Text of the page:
From William Peachey
Richmd. Coty. 31st. Mar: 81
By a Captain of Militia of this County (George Sysson by name) who was captured near the Mouth of Rappahanock River in a River Craft and who lately made his Escape after some Weeks detention on board of the Hibernia Sloop privateer from New York, I am inform’d that the Enemy have adobted a new Mode of getting supplies, which is by fitting out small Vessels with a few hands and a Cargoe of Allum Salt, brown Sugar &c. which they run up the different Rivers and trade, as friends, for flower, wheat Bread, Indian Corn, peas and brandy. Capt. Sysson says that the Shores as well on the Eastern as western sides of the Bay have been lately so well guarded as to prevent the privateers from getting any Supplies, so that they began to be greatly distress’d for both provisions and Spirits. The Vessel, on board of which he was kept, went twice into portsmouth Harbour and he understood that the Troops under Arnold were at short Allowance and the Inhabitants of portsmouth almost famished for want of Bread and none of them suffer’d to go out.
He says that Keeble (or Kibble) the pilot on Guin’s Island, he is satisfied, supplies the Enemy, has seen him on board and he knows that his Son has been employ’d in one of their whale Boats, saw him in their Cap and dress on board one at the Tangier Islands: Capt. Sysson further says that in an Engagement the Hibernia and a Schooner had with a baltimore Brigg off the Mouth of Rappahanock, the Officers of the privateers obliged himself and an old pilott of the Name of Boss whom they had taken, to take a muskett in hand and keep the Quarter Deck during the Action. That they grow short of Hands by Deaths, Desertions and Losses both by Water and Land.
This Account I thought my Duty to transmit to the Executive. If it will answer any good purpose, I have my Reward. Capt: Sisson, if call’d upon, is ready to make Affadavit thereto. I am Yr Excellency’s Most obedt. hum. Servt,
RC (Vi); endorsed.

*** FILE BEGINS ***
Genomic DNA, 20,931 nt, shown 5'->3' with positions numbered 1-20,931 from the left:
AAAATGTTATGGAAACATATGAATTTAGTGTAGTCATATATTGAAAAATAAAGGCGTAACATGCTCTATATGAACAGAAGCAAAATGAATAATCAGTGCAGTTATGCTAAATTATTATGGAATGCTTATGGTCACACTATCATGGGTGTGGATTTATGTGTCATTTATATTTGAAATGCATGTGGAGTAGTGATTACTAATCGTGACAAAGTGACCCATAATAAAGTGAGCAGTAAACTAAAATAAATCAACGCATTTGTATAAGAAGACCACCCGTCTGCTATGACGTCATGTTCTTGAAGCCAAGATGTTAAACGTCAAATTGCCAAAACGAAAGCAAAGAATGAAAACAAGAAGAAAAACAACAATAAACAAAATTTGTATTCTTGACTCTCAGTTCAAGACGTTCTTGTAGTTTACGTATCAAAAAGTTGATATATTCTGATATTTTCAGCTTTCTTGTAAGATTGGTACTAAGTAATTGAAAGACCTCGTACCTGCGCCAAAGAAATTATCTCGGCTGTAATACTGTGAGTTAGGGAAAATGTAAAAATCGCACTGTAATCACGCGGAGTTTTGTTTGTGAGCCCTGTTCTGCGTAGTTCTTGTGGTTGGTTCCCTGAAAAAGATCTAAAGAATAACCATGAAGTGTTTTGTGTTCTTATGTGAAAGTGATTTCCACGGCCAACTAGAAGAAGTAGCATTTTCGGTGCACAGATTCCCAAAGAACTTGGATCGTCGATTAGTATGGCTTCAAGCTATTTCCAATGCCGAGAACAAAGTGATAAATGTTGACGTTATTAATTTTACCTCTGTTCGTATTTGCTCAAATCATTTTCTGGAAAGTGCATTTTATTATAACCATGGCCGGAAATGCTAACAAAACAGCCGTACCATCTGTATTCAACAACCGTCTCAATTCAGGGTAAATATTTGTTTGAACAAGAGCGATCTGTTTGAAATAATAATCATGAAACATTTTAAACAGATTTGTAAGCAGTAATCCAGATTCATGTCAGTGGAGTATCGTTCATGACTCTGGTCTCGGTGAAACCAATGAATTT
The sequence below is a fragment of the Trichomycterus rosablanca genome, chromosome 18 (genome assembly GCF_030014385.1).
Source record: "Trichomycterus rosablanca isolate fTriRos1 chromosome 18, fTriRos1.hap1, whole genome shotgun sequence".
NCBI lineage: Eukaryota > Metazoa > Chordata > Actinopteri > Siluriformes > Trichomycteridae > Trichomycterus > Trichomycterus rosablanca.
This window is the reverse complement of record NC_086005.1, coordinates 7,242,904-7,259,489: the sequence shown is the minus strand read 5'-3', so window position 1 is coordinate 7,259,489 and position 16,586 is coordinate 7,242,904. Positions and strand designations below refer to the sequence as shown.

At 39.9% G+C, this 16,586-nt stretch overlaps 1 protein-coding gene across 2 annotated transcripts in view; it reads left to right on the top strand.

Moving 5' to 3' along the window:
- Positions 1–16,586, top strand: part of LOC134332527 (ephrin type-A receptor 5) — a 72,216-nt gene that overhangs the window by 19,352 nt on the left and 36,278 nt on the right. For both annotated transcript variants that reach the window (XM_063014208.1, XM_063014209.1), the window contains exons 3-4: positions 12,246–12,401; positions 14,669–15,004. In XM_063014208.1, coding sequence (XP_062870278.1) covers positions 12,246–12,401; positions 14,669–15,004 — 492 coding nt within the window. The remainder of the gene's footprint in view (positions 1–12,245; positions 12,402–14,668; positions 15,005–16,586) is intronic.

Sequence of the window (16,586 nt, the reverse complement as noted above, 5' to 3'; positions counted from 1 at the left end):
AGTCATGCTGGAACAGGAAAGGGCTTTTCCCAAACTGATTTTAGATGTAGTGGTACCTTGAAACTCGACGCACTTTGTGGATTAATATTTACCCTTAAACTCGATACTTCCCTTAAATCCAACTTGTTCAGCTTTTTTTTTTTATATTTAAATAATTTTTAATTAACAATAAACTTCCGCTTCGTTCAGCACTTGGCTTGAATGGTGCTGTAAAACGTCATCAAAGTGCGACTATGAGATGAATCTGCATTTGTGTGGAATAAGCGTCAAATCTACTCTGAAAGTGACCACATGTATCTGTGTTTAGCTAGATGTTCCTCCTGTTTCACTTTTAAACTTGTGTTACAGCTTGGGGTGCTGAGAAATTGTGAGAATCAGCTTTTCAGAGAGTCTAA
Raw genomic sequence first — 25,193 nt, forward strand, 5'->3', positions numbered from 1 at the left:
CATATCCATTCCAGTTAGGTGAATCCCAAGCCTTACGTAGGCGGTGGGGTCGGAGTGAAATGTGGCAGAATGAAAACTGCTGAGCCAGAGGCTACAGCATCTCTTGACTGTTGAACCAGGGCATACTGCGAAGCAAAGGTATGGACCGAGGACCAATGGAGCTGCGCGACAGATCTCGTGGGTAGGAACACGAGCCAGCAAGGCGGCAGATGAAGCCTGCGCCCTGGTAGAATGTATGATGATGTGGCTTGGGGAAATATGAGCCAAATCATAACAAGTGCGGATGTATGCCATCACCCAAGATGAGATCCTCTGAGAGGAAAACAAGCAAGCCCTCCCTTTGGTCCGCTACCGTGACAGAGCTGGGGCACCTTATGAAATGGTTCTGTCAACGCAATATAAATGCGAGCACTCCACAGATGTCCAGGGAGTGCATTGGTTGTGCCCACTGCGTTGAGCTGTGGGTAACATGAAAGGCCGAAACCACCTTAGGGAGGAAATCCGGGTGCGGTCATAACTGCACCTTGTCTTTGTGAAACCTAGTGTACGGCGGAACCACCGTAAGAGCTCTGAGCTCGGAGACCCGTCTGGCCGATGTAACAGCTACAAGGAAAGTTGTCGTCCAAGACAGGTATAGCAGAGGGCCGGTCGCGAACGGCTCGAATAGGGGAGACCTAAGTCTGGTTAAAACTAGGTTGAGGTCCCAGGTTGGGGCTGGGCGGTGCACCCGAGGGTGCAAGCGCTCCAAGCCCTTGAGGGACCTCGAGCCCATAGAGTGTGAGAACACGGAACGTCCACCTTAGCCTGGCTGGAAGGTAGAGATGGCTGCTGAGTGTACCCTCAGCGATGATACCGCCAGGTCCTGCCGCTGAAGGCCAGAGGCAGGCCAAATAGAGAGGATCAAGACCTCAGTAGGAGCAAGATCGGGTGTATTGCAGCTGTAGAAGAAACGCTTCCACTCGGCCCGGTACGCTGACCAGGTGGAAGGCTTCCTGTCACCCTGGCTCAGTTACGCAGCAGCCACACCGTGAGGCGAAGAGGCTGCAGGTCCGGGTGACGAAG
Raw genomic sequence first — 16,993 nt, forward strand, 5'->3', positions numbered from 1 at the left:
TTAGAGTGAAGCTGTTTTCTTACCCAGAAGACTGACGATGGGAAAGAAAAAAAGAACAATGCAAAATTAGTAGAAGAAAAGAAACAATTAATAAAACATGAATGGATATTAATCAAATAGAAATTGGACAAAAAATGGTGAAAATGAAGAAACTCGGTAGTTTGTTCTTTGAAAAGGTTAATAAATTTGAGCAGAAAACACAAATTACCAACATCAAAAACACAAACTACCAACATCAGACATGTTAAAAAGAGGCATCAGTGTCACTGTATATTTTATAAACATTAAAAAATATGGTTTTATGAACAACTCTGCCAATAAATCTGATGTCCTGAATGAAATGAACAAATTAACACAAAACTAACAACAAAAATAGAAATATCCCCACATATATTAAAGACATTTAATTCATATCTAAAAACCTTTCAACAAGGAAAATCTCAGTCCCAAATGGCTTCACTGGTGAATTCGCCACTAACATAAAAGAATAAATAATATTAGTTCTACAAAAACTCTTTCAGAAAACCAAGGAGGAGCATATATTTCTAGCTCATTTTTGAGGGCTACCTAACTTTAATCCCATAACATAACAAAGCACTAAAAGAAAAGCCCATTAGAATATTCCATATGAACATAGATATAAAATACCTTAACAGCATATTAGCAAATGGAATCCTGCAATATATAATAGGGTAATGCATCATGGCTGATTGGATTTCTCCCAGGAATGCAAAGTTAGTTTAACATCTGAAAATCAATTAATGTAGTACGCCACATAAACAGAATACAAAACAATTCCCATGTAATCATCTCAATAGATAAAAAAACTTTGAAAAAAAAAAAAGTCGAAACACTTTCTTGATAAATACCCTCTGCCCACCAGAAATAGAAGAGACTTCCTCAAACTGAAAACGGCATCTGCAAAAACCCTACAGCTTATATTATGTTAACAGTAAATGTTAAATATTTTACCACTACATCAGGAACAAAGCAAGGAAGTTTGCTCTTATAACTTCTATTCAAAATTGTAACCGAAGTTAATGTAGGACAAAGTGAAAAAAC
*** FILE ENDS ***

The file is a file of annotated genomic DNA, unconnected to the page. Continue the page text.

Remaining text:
Capt: Sisson … is ready to make affadavit: There is in Vi a deposition sworn to and signed by George Sisson on 3 May 1781, setting forth the following facts: that he was captured on 15 Feb. 1781 by the brig Cornwallis, “in Currytoman [Currioman?] River,” the brig being in company with the sloop Hibernia and the schooner Trimmer, as well as an unnamed schooner; that he was kept on the brig only half an hour and was then sent on board the Hibernia, where he remained until 14 Mch.; that on 16 Feb. the Hibernia and Trimmer “Attacked a Baltimore Brig of fourteen or sixteen guns off the Mouth of Rappahannock, the Action Continued a Considerable time very sharp and Bloody before they quitted her and Run”; that during this action he and other prisoners were forced on “the quarter Deck and there Ordered to take up Arms against our Countrymen. We beged and intreated the Capt. to excuse us from a Service of this sort, but all in vain. He answered it was what all the prisoners should doe taken by him”; that the brig “fairly drubbed them both and Chaised us almost into Hampton Road”; that later they proceeded up the bay again, where they “fell in with a small Schooner Boat loaded with Allum Salt and Sugar”; that he understood this vessel “was the property of One of my Countrymen whose name I cou’d not learn employ’d by Genl. Arnold and Bound up Rappa. as far as Port Royal to purchase Flour and fresh Provisions. The Skipper shewed his Pass from General Arnold and then went off”; that the plan of “Traiding with the inhabitants I understood was greatly practized in divers plans, and … the Enemy got great Plenty of Provisions of almost every Kind”; and that during his stay at Portsmouth and on a cruise up the bay he “saw a George Keeble son of Walter Keeble, who appeared an Active man and Acted in Character of a first Lieutenant on board a Whale Boat.”